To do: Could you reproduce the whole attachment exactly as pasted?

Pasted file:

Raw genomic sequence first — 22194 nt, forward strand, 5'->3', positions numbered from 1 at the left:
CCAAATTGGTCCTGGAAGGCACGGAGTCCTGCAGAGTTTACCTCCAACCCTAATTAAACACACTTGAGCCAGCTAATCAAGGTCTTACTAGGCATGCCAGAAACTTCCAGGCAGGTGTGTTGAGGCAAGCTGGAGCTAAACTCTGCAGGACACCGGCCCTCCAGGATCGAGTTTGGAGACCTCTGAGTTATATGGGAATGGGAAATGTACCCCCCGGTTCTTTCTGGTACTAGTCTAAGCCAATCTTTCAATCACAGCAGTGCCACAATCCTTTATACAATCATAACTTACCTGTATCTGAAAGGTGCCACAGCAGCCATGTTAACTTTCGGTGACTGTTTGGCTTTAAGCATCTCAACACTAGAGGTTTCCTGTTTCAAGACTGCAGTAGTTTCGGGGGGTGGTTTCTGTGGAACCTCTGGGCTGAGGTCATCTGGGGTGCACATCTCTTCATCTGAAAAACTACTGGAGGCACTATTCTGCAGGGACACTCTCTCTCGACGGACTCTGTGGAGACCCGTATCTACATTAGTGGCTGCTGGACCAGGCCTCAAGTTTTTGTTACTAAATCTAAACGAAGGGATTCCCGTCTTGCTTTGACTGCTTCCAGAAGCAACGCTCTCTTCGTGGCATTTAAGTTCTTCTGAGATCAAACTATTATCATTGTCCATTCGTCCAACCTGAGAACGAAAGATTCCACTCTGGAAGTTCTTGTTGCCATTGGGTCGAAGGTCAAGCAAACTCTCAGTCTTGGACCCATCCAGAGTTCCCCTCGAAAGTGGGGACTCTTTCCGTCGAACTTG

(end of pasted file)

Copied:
Raw genomic sequence first — 22194 nt, forward strand, 5'->3', positions numbered from 1 at the left:
CCAAATTGGTCCTGGAAGGCACGGAGTCCTGCAGAGTTTACCTCCAACCCTAATTAAACACACTTGAGCCAGCTAATCAAGGTCTTACTAGGCATGCCAGAAACTTCCAGGCAGGTGTGTTGAGGCAAGCTGGAGCTAAACTCTGCAGGACACCGGCCCTCCAGGATCGAGTTTGGAGACCTCTGAGTTATATGGGAATGGGAAATGTACCCCCCGGTTCTTTCTGGTACTAGTCTAAGCCAATCTTTCAATCACAGCAGTGCCACAATCCTTTATACAATCATAACTTACCTGTATCTGAAAGGTGCCACAGCAGCCATGTTAACTTTCGGTGACTGTTTGGCTTTAAGCATCTCAACACTAGAGGTTTCCTGTTTCAAGACTGCAGTAGTTTCGGGGGGTGGTTTCTGTGGAACCTCTGGGCTGAGGTCATCTGGGGTGCACATCTCTTCATCTGAAAAACTACTGGAGGCACTATTCTGCAGGGACACTCTCTCTCGACGGACTCTGTGGAGACCCGTATCTACATTAGTGGCTGCTGGACCAGGCCTCAAGTTTTTGTTACTAAATCTAAACGAAGGGATTCCCGTCTTGCTTTGACTGCTTCCAGAAGCAACGCTCTCTTCGTGGCATTTAAGTTCTTCTGAGATCAAACTATTATCATTGTCCATTCGTCCAACCTGAGAACGAAAGATTCCACTCTGGAAGTTCTTGTTGCCATTGGGTCGAAGGTCAAGCAAACTCTCAGTCTTGGACCCATCCAGAGTTCCCCTCGAAAGTGGGGACTCTTTCCGTCGAACTTG